1.4 Sharing a toilet
Toilets may date back to the Minoan civilisations on the island of Crete. From there they spread to other parts of the ancient Mediterranean, with the earliest ones in mainland Greece found in the fourth century BCE. These would be in private buildings, as well as public ones. In a private house, a toilet would be next to the kitchen, and would be ‘flushed’ by pouring water from the kitchen into it. This would then go down into a cesspit with the kitchen waste.
In addition, the Romans also had larger toilet buildings, with rows of toilet seats opposite each other for as many as 60 people. Most of these surviving Roman ‘communal’ toilets (foricae) are found in army bases or in conjunction with public baths. It’s possible that they were found near prestigious public buildings because the city officials were keen to keep their buildings clean, rather than for any other reason. These toilet buildings had a supply of running water which would carry waste away to the river. Today the idea of several dozen Romans sitting together on the toilet is very difficult to understand, but the nature of Roman male clothing may have made it relatively easy to maintain some privacy.
Concepts of privacy have changed over human history. The typical house in the West today has internal walls, but over time it has been more common for people to eat and sleep in the same room, often with their animals within the same walls. While rich people in the ancient world may have positioned their town houses so that others could not look in, most people in ancient Rome lived in cramped apartment blocks of three to five storeys high (insulae) with thin walls. Perhaps the lack of privacy in a shared toilet wasn’t a problem for them.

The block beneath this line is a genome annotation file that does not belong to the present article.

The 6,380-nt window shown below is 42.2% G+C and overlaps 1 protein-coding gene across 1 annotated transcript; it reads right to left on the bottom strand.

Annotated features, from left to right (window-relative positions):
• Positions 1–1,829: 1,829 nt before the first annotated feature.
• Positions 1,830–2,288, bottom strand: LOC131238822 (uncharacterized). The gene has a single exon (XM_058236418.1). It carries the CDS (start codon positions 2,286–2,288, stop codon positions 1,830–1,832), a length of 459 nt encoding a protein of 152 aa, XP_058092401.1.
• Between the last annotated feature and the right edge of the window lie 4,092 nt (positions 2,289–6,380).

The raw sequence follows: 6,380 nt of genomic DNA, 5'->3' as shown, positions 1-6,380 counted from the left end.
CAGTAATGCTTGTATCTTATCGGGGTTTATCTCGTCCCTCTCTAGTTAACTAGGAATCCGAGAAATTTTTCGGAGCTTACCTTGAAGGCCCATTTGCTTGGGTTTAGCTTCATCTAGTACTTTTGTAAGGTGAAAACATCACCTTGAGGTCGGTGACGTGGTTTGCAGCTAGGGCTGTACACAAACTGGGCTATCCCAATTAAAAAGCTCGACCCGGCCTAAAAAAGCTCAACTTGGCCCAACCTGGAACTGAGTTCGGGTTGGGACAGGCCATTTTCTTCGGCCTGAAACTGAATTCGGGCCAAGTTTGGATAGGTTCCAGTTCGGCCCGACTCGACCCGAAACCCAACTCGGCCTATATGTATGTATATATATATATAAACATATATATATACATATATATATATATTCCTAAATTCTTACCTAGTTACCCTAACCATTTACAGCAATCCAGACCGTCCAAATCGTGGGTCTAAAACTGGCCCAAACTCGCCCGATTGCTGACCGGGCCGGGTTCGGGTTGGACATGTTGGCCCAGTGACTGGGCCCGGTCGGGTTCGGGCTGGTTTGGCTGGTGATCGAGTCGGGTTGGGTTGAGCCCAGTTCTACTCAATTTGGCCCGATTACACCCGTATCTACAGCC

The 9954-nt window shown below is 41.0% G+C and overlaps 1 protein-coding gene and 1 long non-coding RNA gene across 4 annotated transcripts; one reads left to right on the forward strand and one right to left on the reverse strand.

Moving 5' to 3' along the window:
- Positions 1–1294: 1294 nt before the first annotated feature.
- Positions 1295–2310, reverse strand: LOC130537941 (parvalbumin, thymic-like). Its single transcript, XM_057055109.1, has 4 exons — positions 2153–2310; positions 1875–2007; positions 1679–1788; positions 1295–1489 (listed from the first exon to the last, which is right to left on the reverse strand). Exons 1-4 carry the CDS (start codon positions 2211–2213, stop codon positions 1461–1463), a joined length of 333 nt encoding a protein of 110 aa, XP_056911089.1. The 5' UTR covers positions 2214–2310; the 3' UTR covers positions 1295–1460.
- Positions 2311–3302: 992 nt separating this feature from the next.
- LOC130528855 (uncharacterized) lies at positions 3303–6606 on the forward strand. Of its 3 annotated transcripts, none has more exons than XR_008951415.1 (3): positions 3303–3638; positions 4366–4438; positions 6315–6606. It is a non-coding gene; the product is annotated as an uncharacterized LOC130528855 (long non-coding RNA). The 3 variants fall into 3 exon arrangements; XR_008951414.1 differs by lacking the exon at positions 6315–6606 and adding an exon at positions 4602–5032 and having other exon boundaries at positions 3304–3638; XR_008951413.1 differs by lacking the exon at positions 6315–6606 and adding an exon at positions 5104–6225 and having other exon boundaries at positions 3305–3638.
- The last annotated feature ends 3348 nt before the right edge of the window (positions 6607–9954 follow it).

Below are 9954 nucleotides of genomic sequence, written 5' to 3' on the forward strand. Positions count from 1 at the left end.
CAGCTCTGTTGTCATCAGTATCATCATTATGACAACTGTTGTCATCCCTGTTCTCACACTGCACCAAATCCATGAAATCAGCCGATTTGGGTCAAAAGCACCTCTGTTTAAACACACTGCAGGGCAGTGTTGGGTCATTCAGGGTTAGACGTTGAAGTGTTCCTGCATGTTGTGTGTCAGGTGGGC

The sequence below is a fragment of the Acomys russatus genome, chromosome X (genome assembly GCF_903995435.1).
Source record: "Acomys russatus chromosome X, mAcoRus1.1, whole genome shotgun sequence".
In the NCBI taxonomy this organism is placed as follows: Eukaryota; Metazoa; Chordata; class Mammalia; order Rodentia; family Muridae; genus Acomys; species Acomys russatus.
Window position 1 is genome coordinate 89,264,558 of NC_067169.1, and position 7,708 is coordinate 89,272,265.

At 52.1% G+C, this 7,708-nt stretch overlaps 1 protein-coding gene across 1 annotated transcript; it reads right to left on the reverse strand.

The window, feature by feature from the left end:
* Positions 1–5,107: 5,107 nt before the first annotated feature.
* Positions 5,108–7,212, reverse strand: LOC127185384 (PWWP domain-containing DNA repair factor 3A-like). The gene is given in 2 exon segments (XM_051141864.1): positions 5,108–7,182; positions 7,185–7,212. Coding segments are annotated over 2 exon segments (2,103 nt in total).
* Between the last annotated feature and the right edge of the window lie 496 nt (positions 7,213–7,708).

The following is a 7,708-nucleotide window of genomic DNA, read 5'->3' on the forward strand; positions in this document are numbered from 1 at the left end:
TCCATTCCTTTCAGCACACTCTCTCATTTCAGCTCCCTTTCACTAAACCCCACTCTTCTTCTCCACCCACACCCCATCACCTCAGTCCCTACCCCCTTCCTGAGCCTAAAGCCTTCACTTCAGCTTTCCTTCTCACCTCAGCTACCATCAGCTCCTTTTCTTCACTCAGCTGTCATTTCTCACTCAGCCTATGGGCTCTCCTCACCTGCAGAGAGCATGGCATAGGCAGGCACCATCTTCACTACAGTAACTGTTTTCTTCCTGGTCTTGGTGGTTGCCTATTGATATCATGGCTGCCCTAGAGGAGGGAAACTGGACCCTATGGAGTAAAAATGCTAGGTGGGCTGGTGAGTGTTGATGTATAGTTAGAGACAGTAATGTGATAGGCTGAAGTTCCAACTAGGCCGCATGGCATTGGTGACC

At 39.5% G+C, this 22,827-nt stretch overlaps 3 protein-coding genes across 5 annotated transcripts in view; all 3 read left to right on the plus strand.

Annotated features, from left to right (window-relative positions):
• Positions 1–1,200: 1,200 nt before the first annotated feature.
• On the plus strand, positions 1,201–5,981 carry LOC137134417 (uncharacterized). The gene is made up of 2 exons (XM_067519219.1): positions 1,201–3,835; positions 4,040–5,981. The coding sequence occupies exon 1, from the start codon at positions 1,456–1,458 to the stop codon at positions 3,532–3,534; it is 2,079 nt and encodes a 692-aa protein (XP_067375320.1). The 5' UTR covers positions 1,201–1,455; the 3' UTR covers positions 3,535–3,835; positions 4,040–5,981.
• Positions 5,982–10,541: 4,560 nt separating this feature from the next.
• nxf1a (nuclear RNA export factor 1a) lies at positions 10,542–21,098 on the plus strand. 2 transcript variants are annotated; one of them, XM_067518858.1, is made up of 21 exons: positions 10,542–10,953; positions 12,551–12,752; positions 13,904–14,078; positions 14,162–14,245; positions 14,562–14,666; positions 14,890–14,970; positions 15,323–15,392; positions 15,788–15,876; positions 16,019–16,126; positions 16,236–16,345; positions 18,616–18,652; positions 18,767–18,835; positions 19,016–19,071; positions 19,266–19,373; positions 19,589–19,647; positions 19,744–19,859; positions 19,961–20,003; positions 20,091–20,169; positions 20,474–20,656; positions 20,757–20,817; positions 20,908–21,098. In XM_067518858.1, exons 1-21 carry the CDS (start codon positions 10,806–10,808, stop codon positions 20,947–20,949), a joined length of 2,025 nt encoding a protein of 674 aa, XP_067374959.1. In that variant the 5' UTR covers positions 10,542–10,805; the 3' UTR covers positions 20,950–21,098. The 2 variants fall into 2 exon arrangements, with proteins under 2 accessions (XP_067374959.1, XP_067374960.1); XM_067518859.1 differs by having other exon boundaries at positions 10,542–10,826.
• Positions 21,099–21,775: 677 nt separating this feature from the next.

But just how sociable was it in the toilet? Although reconstructions often show men talking to each other, there is very little evidence on how one was expected to behave in a shared toilet. A few examples of board games etched between seats suggest a long stay; there are references in literary sources to graffiti, and paintings on the wall existed in some communal toilets. Would a long stay perhaps have been linked to people’s diet? It is not clear whether these toilet buildings were open or roofed, and this is relevant in terms of the amount of light. You would have needed some light to play a game, or see the paintings, if there were any. A popular subject for paintings in foricae was Fortuna, goddess of fortune!
As usual, literary sources are not always straightforward. The poet Martial wrote:
You read to me as I stand, you read to me as I sit,
You read to me as I run, you read to me as I shit.
Does this indicate normal behaviour, or instead someone who won’t leave him alone, even in the toilet where he expects to have some peace and quiet? The rest of the poem makes it clear that this is not how most people act, as the poet asks: ‘Do you wish to know why it is, Ligurinus, that nobody is glad to meet you?’
On the subject of long stays, Martial also mocks someone who hangs around in the public toilet in the hope of a dinner invitation:
Vacerra spends hours in all the privies, sitting all day long.
Vacerra doesn’t want a shit, he wants a dinner.
In some reconstructed toilets, in addition to the hole on which the user sits, there is another hole at the front of the seat. This may be for a man to urinate through, but is often interpreted in connection with the ‘sponge on a stick’, which you’ll look at next.